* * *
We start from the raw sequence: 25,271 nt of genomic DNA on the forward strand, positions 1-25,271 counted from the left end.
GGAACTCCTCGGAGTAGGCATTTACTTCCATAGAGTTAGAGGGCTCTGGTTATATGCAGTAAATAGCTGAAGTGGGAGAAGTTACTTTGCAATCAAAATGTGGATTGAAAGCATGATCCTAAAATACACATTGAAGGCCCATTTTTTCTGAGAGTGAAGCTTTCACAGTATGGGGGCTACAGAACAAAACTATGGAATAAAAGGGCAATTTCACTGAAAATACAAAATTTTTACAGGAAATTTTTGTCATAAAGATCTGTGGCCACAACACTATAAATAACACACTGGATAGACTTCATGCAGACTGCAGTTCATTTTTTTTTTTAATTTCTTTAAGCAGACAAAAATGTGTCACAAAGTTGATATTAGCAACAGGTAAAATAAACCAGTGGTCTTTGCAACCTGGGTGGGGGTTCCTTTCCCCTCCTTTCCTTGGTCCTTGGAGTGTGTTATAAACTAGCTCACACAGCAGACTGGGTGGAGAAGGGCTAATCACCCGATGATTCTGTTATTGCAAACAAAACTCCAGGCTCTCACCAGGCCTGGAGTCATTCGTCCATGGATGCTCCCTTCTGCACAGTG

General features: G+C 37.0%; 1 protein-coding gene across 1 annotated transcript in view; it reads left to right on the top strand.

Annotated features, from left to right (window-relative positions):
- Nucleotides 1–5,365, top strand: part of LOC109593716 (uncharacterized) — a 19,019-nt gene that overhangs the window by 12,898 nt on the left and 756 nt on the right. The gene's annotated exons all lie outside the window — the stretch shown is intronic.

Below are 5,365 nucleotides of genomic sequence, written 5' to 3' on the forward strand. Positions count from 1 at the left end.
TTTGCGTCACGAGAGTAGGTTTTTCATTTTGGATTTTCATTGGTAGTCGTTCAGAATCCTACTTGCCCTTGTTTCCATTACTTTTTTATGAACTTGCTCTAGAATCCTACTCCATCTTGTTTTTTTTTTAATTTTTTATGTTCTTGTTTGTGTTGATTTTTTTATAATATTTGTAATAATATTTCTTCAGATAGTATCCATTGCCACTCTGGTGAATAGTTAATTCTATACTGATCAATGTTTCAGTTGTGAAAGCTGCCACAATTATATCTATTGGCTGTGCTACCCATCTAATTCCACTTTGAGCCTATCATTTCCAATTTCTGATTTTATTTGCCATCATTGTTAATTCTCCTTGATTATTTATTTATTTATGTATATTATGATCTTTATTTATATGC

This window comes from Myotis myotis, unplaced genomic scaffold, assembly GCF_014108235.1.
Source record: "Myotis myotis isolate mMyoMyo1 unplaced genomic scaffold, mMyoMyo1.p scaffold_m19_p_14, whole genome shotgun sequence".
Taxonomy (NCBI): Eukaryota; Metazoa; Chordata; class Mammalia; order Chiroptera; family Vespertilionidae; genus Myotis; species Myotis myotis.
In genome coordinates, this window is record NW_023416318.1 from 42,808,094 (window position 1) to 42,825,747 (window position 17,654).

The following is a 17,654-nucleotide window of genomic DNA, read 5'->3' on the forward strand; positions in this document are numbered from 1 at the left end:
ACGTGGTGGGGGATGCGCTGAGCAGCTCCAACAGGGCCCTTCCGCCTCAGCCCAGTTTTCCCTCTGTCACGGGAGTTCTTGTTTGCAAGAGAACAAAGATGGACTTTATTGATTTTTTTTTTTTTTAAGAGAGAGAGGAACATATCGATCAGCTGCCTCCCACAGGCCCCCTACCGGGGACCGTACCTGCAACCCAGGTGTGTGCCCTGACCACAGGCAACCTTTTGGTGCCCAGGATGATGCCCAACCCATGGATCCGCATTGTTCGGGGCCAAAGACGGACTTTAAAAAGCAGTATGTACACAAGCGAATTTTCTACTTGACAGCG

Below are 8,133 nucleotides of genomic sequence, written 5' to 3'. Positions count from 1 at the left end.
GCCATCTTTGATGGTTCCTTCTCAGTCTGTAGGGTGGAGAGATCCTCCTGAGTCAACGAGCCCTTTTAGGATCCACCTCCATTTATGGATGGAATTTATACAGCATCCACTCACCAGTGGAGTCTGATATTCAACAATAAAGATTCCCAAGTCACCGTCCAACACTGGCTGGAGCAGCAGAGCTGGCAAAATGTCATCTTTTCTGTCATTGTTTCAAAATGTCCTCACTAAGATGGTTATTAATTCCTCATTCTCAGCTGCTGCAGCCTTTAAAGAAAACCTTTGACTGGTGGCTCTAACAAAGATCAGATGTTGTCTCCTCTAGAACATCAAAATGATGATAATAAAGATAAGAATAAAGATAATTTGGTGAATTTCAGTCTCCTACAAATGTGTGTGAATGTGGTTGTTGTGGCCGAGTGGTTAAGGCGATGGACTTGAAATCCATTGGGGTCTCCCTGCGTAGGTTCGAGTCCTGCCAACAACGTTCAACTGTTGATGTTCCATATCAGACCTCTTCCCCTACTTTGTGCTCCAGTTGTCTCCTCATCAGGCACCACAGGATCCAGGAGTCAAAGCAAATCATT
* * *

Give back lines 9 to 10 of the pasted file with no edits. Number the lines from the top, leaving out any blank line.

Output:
Source record: "Myotis myotis isolate mMyoMyo1 unplaced genomic scaffold, mMyoMyo1.p scaffold_m19_p_14, whole genome shotgun sequence".
Taxonomy (NCBI): Eukaryota; Metazoa; Chordata; class Mammalia; order Chiroptera; family Vespertilionidae; genus Myotis; species Myotis myotis.